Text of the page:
In addition, keyboard interface 232 may be a dedicated device or can reside in another device such as a bus controller or other controller. Keyboard interface 232 allows coupling of a keyboard to computer system 200 and transmits data signals from the keyboard to computer system 200. An audio controller is also coupled to I/O bus 230. Audio controller 233 operates to coordinate the recording and playing of sounds.
 According to one embodiment, security is provided for data stored in a log or database within an unsecured environment. FIG. 3 is a block diagram of one embodiment of computer system 120 and processing server 150 coupled via a secure back channel. Referring to FIG. 3, computer system 120 includes a playback component 322, a security component 324, a database (or log) 326 and a billing component 328.
 According to one embodiment, computer system 120 plays media data (e.g., music and video content) received from source computer system 110. However, computer system 120 is typically an insecure environment at which it is typically undesirable to maintain data that is confidential to transaction processing server 150, as the owner of computer system 120 has access to all data within the platform.
 Playback component 322 is implemented to play the content received from source computer system 110. For example, playback component 322 may initiate the playback of a movie being received at computer system 120. In one embodiment, playback component 322 generates a billing record that is eventually transmitted to transaction processing server 150 for future billing of the computer system 120 owner.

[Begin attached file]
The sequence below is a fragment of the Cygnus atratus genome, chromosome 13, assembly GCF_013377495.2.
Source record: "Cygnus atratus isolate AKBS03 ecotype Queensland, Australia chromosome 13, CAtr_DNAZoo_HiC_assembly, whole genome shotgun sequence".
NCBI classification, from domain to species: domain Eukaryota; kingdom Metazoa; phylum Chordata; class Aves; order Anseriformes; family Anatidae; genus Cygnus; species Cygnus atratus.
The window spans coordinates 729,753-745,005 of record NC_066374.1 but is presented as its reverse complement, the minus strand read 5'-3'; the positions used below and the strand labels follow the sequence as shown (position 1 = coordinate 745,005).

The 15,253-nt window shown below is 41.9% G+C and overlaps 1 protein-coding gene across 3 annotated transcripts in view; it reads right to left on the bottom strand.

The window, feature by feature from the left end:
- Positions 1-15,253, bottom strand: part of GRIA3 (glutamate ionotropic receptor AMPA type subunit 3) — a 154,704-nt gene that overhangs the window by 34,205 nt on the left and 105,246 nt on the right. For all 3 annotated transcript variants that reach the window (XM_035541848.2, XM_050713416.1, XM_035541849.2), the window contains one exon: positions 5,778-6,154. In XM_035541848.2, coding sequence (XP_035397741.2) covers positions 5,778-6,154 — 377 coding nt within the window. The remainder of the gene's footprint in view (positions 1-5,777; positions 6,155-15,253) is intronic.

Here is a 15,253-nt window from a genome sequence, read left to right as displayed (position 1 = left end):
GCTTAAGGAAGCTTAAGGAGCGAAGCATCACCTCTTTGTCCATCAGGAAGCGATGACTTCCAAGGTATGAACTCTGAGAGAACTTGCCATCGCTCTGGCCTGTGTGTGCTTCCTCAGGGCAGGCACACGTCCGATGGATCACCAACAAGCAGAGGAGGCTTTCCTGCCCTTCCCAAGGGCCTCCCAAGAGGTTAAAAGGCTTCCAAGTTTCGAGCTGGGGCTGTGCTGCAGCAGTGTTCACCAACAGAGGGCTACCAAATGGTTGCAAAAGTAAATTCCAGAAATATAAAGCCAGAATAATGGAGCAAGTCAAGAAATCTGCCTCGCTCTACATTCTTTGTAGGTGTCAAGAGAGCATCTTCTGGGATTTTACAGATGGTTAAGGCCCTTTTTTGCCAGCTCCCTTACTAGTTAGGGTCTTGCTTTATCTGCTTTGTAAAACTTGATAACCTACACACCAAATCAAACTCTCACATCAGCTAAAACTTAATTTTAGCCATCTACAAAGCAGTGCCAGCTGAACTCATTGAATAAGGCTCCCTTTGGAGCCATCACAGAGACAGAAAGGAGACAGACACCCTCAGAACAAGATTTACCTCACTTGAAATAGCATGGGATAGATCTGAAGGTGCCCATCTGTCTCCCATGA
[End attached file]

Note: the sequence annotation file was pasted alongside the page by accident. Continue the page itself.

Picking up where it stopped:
In a further embodiment, playback component 322 is implemented by software and resides in memory 213 (FIG. 2) as sequences of instructions. Nevertheless one of ordinary skill in the art will appreciate that the modules may be implemented by hardware as components coupled to I/O bus 220 (FIG. 2) or a combination of both hardware and software.
 Security component 324 encrypts billing record entries that are stored in log 326. Further, security component 324 enters billing entries into log 326 each time billable content is played at playback component 322. According to one embodiment, security component 324 is a tamper resistant component that implements a public-key authentication protocol and symmetric key encryption protocol to encrypt billing records. Log 326 is a journal of activity for computer system 110. In one embodiment, log 326 stores all billing record entries at data storage 231 of computer system 120. Log 326 can be updated regularly by security component 324.
 According to one embodiment, security component 324 is the only component within computer system 120 that is aware of log 326. Thus, security component 324 provides for the secure storage of log 326 data at computer system 120 without the owner of the platform having access to the data. In a further embodiment, log 326 is stored at different locations of data storage 231. Billing component 328 transmits log 326 to transaction processing server 150.